A second approach, which may also obviate the risk of teratomas, is to generate a pure population of ES‐derived cardiac myocytes for therapeutic delivery either as a cell suspension or after ex vivo tissue engineering. There has already been enormous progress during the past decade in defining the factors and transcription signals to differentiate cardiac myocytes from ES‐cells. As discussed in greater detail (Noseda et al, 2011), cardiac myocyte development is dictated by the time and dose‐dependent exposure to a series of growth factors from the wingless‐type MMTV integration site (Wnt), fibroblast growth factor (FGF), bone morphogenetic protein (BMP) and nodal families. Guided by these mechanistic insights, several laboratories have successfully generated ES‐derived preparations with more than 50% of functional cardiac myocytes (Laflamme et al, 2007; Yang et al, 2008). Because of the inherent technical challenge of delivering a sufficient number of differentiated cardiac myocytes—not to mention ensuring their survival and electromechanical integration—the most realistic future for such technical advances may be as an unlimited source of cardiac myocytes for engineering myocardial grafts.
The generation of induced pluripotent stem (iPS) cells may overcome two important limitations of ES cells: ethical concerns about harvesting ES cells from embryos and graft rejection by the patient's immune system, because iPS cells can be custom‐engineered from a patient's stromal cells for autologous transplantation. A recent demonstration of heightened immunogenecity in syngeneically transplanted iPS cells, however, suggests that the immune system cannot yet be discounted in the development of iPS‐based therapies (Zhao et al, 2011).
The initial protocols for iPS cell generation involved retroviral‐mediated expression of four stem‐cell genes (Takahashi & Yamanaka, 2006; Yu et al, 2007). As virally reprogrammed cells may harbour an associated risk of neoplastic conversion, alternative reprogramming strategies, such as the use of small molecules (Shi et al, 2008) or non‐viral gene modifying approaches (Warren et al, 2010) will probably be a necessary component of any future therapeutic strategies. However, the most important lesson from these landmark studies may be the remarkable plasticity of even the most terminally differentiated cells when exposed to the right combination of signals.
With stem cells as a potential unlimited source of cardiac myocytes, engineering ex vivo myocardial grafts could, in theory, provide another therapeutic approach. The most clinically advanced tissue engineering to date involves thin, simple, relatively avascular tissues, such as tracheas (Macchiarini et al, 2008). Owing to the complexity and physiological requirements of functional myocardial tissue, an abundant source of cardiac myocytes alone is not enough to build a clinically useful graft. Historically, the greatest challenge in tissue engineering has been an adequate supply of oxygen and nutrients for metabolically active tissues such as the heart. One approach has been to engineer thin cardiac sheets, which can then be stacked for in vivo delivery (Shimizu et al, 2002). Although these layered sheets demonstrate some degree of electromechanical coordination and neovascularization in vivo, it is not clear yet if such an approach can be optimized to yield full‐thickness myocardium with an adequate blood supply. The addition of non‐myocyte cellular components, such as fibroblasts and endothelial cells, leads to the formation of primitive vascular structures within engineered grafts, but the electromechanical properties are not sufficient for normal functionality (Stevens et al, 2009). Ultimately, success in the engineering of functional, full‐thickness myocardium will likely only be possible if the problem of vascularization is solved (Zimmermann et al, 2006).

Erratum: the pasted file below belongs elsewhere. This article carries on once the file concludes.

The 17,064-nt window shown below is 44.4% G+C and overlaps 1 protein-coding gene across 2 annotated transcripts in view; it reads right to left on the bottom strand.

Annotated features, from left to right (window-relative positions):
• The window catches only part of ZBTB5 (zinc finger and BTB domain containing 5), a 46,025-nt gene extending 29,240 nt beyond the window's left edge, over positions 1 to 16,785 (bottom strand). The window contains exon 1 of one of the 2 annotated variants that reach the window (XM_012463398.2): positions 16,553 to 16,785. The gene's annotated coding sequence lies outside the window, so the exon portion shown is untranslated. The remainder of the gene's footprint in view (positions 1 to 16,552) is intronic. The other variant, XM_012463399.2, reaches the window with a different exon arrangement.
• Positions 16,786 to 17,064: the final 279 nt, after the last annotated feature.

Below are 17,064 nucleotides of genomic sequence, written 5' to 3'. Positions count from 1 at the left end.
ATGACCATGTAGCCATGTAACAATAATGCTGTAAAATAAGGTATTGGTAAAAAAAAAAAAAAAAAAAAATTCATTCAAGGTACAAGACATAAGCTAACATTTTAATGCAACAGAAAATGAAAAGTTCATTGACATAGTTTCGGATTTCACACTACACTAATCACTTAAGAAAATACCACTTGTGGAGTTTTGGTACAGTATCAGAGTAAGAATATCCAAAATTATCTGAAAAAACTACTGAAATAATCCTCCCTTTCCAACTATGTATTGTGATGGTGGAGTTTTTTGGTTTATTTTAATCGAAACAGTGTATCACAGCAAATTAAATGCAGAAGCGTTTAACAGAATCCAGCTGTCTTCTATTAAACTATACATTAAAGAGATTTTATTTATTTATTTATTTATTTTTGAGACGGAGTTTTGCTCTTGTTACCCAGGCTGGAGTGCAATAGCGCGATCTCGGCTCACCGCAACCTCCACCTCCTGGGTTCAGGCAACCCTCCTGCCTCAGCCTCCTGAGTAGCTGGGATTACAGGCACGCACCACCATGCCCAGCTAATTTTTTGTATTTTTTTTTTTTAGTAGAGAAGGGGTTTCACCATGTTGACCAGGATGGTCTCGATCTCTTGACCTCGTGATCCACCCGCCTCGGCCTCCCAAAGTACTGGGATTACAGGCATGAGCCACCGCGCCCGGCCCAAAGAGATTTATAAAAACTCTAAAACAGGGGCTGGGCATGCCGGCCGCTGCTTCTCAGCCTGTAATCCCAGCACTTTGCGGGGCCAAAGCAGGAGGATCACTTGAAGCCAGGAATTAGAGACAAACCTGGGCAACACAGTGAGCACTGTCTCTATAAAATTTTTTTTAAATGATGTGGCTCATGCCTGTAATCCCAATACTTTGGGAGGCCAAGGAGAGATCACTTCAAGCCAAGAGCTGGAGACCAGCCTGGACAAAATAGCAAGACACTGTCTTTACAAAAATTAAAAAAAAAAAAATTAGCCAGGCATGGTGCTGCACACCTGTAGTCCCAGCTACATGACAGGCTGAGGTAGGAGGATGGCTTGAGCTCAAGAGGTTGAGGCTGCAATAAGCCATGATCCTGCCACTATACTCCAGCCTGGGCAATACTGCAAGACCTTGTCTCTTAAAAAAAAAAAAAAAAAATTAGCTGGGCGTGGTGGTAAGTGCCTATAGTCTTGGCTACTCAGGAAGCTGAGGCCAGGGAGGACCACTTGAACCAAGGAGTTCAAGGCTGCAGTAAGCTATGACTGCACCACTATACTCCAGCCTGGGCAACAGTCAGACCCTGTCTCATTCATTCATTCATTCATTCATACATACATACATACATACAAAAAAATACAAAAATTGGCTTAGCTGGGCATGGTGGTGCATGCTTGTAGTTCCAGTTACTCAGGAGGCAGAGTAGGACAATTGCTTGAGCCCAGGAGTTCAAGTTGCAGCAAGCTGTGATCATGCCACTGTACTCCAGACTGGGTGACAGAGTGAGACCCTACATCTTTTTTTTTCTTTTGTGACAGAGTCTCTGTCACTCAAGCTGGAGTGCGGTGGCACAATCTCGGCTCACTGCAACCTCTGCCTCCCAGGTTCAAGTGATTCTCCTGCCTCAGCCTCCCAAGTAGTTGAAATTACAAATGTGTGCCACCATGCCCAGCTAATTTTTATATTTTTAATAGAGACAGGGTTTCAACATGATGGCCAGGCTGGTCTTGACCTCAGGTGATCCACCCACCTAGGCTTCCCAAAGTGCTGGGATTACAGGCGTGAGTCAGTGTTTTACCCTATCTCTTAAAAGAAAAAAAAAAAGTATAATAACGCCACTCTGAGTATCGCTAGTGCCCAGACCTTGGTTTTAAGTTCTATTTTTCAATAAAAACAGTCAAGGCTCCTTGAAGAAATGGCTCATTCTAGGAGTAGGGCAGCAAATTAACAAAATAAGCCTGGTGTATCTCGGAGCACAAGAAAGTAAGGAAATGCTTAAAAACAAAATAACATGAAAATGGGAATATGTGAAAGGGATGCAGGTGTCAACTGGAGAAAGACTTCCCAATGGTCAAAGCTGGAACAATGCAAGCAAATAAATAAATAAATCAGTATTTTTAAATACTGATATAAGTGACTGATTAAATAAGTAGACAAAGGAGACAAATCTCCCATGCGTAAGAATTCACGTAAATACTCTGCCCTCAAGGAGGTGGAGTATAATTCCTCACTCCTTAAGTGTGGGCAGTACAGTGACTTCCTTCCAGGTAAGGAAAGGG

Circumventing cell‐based therapy with pharmacoregeneration?
It is hard to imagine that a single pharmacologic intervention could lead to complete cardiac repair, but a number of recent discoveries lend credence to the underlying concept that paracrine signals may activate repair mechanisms in the heart. In general, the development of small molecule or protein‐based therapies raises relatively modest problems with quality control compared to cell‐based therapies. Therefore, pharmacoregenerative approaches may be a more practical near‐term approach to promote cardiac repair.